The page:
Imagine that I have a ball of yarn, and it represents time. On one side of me is a pile of unraveled yarn that we will pretend is the amount of time that has happened before us: the eons and millions of years that occurred before we got here. The people and the dinosaurs and the plate tectonics and everything that happened before us. On the other side of me is the remainder of the yarn, wound up into a ball, representing the time that is yet to come. And in the middle is me, holding taut a span of yarn about two feet long, and it represents the average human life span, which is seventy-nine years. One side is millions of year and one side is infinity and beyond and then we have seventy-nine years that we participate in. Got it?
Seventy-nine years is not very long, and obviously some of us get a lot more than that and others get much less. But you know, we don’t really even get all of it. We all know life is short, but when we break it down, it seems even shorter. At the beginning all we can do is kid stuff, and we have to obey grown-ups. Then there is a part right after that when we’re all idiots, and then there is a pretty decent span when we mostly have it together. But even then, what we’re really living for is retirement, when we can stop and do whatever we want. Then we get a few good years, and then we die.
That’s how a movement began to maximize this short life we have, and live your “best life.” Books and blogs and podcasts and magazines and television shows have been created to help us learn how to be our absolute best, and suck the marrow out of every day of life. Carpe diem! Bucket lists! Make the most of every moment! We chase this ideal throughout our lives, thinking that being the best version of ourselves will mean we lived life more fully, and that means we didn’t waste any of it. And I think that’s a really good way to miss your life, because we end up spending most of the short time we have trying to be our best self, our most self, and instead we should just be our favorite self.
Your favorite self might not be your best self. Your potential is unlimited, so who is to tell when you are at your best? We can always improve on what we’ve done, so striving to be our best, well, it seems kind of exhausting. Busy people like to say that good is the enemy of great but good is not the enemy of great. Good is fantastic, and good is really satisfying. Instead of living your best life, I invite you to live your favorite one. And here is why: when you are connected to something that brings you joy – the thing you wish could be your job, the work you would do for free – it cannot be hidden. You cannot pretend that you are not connected to it because you are beaming with joy, and that radiates to others in a really significant way.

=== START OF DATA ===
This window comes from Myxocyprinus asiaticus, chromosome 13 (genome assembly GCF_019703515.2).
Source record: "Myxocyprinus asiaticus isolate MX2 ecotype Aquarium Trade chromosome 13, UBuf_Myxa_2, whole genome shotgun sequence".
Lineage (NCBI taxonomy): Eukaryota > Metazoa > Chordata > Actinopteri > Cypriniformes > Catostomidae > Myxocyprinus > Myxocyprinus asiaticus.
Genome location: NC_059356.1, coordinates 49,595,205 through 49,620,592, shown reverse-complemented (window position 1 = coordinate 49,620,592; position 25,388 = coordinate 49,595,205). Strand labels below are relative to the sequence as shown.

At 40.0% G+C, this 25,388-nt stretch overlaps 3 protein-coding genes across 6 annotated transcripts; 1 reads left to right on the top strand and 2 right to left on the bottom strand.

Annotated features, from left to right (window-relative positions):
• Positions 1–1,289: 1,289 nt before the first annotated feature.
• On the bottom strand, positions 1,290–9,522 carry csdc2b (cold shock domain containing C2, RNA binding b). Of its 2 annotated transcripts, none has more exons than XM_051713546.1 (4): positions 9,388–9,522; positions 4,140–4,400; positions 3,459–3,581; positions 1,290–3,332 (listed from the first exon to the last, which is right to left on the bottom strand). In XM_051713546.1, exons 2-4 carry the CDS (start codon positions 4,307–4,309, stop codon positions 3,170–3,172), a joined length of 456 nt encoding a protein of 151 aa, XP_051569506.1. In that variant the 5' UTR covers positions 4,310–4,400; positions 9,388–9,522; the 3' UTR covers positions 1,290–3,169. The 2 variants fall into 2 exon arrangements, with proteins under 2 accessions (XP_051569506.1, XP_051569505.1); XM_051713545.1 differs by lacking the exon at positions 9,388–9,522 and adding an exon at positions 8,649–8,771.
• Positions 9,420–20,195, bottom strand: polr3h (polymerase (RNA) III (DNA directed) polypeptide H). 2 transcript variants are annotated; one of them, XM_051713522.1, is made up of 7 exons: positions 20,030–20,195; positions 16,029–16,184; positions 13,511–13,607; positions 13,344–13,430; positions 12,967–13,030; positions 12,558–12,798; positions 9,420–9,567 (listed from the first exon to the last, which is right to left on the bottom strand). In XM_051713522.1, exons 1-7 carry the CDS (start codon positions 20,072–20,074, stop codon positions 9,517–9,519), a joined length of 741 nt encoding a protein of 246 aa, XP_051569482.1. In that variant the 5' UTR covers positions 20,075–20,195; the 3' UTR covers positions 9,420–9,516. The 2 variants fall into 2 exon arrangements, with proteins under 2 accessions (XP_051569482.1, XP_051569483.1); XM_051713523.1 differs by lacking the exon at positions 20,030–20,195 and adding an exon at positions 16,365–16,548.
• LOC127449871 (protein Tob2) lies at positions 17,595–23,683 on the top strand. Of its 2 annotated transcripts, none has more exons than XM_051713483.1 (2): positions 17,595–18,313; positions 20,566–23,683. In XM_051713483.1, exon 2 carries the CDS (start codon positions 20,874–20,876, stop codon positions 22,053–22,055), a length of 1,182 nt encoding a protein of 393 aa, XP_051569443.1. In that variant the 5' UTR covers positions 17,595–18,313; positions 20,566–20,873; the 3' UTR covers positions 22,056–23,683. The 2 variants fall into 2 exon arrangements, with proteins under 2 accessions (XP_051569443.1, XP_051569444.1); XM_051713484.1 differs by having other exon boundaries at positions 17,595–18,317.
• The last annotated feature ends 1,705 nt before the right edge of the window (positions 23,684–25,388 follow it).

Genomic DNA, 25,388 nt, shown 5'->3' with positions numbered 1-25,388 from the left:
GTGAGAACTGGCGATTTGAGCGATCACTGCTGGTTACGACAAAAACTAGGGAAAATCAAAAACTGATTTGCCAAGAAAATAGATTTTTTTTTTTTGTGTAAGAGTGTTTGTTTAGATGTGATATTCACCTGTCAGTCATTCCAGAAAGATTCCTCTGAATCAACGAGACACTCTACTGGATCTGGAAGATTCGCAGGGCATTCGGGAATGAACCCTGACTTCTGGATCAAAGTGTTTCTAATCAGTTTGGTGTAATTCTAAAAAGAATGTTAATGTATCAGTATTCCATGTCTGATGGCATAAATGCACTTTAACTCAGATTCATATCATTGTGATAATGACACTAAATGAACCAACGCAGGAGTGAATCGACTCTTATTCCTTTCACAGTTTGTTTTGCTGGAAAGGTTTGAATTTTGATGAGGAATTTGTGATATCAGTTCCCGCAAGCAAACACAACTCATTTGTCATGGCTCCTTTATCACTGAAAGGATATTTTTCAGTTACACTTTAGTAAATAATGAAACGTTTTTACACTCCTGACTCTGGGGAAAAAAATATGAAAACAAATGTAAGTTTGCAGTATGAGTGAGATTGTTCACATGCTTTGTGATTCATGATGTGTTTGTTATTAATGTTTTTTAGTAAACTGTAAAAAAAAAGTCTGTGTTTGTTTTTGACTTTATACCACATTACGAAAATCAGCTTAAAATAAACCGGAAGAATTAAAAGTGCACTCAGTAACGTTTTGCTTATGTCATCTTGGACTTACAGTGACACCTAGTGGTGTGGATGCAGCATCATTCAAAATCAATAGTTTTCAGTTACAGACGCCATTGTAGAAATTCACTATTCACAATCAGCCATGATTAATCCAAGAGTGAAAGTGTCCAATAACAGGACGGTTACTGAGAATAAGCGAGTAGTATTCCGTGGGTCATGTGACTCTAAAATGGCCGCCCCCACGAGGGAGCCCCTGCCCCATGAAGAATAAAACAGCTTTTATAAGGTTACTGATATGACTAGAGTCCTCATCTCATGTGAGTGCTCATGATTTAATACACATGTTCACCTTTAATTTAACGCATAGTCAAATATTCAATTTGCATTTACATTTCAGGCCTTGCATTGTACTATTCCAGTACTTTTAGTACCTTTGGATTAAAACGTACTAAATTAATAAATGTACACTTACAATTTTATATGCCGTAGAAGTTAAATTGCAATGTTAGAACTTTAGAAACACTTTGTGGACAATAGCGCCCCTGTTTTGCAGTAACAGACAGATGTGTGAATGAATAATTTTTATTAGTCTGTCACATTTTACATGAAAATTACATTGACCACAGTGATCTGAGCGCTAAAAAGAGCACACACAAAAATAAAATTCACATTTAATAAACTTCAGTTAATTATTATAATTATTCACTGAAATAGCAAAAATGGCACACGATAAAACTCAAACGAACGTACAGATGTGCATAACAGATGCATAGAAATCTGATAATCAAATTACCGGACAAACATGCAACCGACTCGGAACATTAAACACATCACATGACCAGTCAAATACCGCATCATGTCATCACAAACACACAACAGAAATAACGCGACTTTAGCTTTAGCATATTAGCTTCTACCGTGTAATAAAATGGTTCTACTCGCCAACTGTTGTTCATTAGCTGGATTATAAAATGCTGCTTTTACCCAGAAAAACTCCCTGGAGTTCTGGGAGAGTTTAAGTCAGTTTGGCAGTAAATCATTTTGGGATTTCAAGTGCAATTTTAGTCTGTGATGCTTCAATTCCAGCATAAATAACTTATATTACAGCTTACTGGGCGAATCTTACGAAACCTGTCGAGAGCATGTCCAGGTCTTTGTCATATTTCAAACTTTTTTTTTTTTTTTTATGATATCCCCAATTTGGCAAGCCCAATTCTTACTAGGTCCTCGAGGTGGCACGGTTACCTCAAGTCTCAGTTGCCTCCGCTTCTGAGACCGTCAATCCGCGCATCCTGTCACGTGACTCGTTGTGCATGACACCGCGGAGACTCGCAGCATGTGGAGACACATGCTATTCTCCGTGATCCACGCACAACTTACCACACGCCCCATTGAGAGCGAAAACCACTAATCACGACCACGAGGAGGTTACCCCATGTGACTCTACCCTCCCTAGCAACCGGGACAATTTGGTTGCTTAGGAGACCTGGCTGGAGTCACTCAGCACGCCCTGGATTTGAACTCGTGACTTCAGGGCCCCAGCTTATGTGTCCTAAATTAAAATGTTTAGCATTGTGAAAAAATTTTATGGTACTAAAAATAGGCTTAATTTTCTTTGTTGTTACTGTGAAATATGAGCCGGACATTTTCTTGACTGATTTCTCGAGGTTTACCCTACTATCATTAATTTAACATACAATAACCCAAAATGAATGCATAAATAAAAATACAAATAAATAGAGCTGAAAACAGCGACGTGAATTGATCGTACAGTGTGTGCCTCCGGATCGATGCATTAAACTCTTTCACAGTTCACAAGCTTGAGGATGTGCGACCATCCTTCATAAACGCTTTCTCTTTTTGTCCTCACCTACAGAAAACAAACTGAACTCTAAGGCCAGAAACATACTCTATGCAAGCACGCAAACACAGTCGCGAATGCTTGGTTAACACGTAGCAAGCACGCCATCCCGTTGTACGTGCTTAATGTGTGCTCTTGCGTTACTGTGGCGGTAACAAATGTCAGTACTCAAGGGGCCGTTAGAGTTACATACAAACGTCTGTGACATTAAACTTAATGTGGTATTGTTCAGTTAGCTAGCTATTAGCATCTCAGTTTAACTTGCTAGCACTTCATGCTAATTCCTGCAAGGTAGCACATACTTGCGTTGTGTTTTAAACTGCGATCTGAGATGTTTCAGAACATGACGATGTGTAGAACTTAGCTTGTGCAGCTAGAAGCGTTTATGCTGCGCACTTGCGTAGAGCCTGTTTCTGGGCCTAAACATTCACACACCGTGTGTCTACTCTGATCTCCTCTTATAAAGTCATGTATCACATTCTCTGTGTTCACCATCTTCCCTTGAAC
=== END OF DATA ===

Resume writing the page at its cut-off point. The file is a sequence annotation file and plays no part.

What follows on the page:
When you are connected to a purpose, or a favorite thing, you infect others with the passion that you have, not the stuff you have done. You attract others with the joy that you have, not just your prettiest moments. Science shows that people who shape their lives around their purpose are more productive, less stressed out, less likely to engage in addictive behaviors, and more likely to increase their life span.
What was that? You heard me.
So how do you tell the difference between your best life and your favorite life? Here’s a clue: your best life has a much longer list of things to do, and your favorite life can be satisfied with much less. Here are some ideas that might help you discover it.
Catch yourself smiling. When you notice that you are smiling in a genuine, natural way, take some notes. What is making you smile? Look beyond what you see and see what it represents.
Ask others what you are good at. When you are asked to do or teach something, why are you the one they choose?
Listen to your rants. We all have something that gets us fired up. When you begin to rant and rave, listen to yourself. What are you advocating for? Why is that important enough for you to shout?
Then let the rest go. Cull the to-do list that is taking up your precious life and delete the optional items that are not connected to your purpose. Within reason, of course. You’ll be able to tell the difference between what to let go and what to keep, because the right things to let go will make you feel really good when they’re gone.
Life is short, and it is good. I hope that this week, you catch yourself smiling and it feels good enough to let the rest go.